The Freudian School of Melbourne – School of Lacanian Psychoanalysis
W – 2018
Saturday September 1st, Treacy Centre
126 The Avenue, Parkville 3052
9.00am- 4.00 pm
“Whether it wishes to be an agent of healing, training, or sounding the depths, psychoanalysis has but one medium: the patient’s speech. The obviousness of this fact is no excuse for ignoring it.” (Jacques Lacan)
“Now, if these things are true, as you know they are, surely you see how much less words are to be valued than that on account of which we use words.” (St Augustine)
Psychoanalysis finds its hesitant beginnings in the therapeutic field as a “talking cure” in which the fundamental rule was to speak as freely as possible, without constraint or censorship. This gave clear precedence to the act of speech and that which arises from speaking. This year the School returns to the not self-evident question of what constitutes the function, field and limitations of speech and language in psychoanalysis whereby talking begins to exceed the parameters of the “cure” as such.
The focus of the School’s work in 2018 will be Lacan’s written work The Function and Field of Speech and Language in Psychoanalysis, delivered as 2 papers at the Rome Congress of 1953. This early and complex text, part critique, part diatribe, part poetry, remains inexhaustible in its richness; brimming with a kind of excess which is characteristic of Lacan’s style and the critique it constituted of the moribundly conservative tendencies in the psychoanalytic field. We find there Lacan taking up a critique which is evident through to the end of his teaching, endeavouring to restore to the experience of psychoanalysis the creative possibilities resident in the act of speaking.
Whilst perhaps mistakenly situated as a “talking cure”, the experience of psychoanalysis which the Lacanian critique directs us to is of a function of speech which engages the analysand in a richness of the language which inhabits them, pushing it to its limits and encountering there its creative possibilities.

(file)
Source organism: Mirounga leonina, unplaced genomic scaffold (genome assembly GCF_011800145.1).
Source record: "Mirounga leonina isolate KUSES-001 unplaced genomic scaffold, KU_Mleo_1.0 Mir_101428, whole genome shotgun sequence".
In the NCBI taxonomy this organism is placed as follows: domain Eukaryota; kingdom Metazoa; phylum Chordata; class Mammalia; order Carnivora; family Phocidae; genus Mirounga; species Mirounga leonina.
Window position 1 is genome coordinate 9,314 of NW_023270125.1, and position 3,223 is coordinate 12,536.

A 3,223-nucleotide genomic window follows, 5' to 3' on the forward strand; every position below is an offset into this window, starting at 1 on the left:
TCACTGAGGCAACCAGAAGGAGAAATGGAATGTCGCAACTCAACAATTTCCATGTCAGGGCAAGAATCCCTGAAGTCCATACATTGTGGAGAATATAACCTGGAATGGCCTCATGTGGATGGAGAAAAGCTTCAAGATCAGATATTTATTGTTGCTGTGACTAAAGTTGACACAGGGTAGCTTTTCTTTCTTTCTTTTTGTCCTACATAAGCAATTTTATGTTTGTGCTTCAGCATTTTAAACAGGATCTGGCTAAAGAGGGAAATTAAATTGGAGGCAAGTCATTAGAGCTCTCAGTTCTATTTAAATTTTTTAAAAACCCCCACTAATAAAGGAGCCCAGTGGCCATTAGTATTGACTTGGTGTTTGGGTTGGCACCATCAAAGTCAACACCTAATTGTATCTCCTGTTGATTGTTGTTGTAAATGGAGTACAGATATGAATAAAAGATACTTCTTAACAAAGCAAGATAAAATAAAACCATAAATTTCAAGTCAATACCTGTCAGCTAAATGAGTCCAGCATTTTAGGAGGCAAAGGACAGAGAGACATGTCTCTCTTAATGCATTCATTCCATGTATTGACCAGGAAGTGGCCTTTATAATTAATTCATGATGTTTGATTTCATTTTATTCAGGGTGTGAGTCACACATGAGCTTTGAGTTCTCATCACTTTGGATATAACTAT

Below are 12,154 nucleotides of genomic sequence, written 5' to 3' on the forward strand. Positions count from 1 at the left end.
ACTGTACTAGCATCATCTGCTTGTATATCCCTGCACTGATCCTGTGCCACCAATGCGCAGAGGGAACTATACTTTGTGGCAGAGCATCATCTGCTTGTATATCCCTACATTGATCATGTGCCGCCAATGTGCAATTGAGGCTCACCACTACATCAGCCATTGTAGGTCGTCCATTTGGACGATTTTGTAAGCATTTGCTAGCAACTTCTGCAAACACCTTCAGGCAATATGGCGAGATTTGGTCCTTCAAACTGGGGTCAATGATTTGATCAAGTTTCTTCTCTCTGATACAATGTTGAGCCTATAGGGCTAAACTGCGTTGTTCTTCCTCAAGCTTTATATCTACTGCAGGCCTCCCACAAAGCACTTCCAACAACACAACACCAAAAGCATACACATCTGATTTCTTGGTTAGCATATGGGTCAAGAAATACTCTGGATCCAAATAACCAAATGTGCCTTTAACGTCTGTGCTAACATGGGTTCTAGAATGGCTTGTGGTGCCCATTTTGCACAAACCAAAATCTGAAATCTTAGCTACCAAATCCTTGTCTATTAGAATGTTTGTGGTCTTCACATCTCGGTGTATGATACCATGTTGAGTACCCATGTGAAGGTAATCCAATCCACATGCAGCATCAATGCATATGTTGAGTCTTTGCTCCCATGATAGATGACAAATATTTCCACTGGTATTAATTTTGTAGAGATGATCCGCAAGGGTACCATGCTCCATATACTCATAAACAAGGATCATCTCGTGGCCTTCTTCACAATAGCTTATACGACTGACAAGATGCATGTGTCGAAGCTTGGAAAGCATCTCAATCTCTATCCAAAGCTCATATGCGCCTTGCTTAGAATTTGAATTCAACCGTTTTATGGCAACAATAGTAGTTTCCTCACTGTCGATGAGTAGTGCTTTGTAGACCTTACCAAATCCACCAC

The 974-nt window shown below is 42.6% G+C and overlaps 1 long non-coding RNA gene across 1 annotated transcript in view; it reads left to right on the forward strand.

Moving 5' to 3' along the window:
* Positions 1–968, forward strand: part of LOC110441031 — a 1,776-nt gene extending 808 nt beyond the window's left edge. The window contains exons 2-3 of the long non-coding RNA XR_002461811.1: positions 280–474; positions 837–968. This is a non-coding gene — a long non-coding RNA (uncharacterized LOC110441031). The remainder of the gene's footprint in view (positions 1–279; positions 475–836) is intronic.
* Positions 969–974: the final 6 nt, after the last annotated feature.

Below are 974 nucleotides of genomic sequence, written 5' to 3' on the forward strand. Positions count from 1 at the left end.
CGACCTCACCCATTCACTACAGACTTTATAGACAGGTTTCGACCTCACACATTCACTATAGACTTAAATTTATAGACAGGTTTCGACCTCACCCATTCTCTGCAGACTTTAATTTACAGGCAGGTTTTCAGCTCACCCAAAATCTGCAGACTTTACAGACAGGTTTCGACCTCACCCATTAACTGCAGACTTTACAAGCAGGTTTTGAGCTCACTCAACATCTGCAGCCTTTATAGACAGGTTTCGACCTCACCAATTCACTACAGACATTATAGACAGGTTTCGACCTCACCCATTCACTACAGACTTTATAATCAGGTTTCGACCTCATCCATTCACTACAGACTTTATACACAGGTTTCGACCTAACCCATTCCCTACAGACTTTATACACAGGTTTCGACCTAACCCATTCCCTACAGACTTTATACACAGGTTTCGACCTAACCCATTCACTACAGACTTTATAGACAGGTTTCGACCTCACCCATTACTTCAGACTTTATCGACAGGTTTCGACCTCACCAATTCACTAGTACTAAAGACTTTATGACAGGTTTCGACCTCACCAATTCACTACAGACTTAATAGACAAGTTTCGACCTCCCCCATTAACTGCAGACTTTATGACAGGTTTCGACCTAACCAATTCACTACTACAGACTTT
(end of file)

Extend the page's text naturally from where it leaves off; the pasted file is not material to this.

The members of the School will present the fruit of their engagement with this subject of speech and language which remains enigmatically central to the psychoanalytic experience.
Choose it or Lose it
Malcolm Morgan, Analyst Member
... it's a fact that Joyce makes a choice, and in this regard he is, like me, a heretic. For haeresis is precisely what specifies the heretic. One has to choose the path by which to capture the truth. (J.Lacan, The Sinthome, 18/11/75).
Lacan notes an homophony between his RSI and heresy. And, this RSI is a re-ordering of his 1953 ternary, SRI. In The Sinthome Lacan reminds his listeners that the word "heresy" derives from the Greek haeresis meaning to choose, or take a position. Joyce, says Lacan, chose. Heresy is conventionally intelligible only within a context of orthodoxy - from whose doctrines it diverges in crucial, unforgivable ways. So, choice becomes mistaken choice. This paper argues that Lacan's heresy is radically different to contemporary heresy. Lacan sustains his heresy as heretical. His heresy is heretical unto itself. It reminds this psychoanalyst that he must somehow maintain an heretical stance in relation to each and every one of his favourite ideas, which, by virtue of having become Proper Names, threaten to trap him in a web of doctrinal orthodoxy.
“It is the order explored beginning with my experience, I remind you, that has led me to this
infernal triad “
The Freudian School of Melbourne's Homage – Annual Conference
Why Speak? – 2018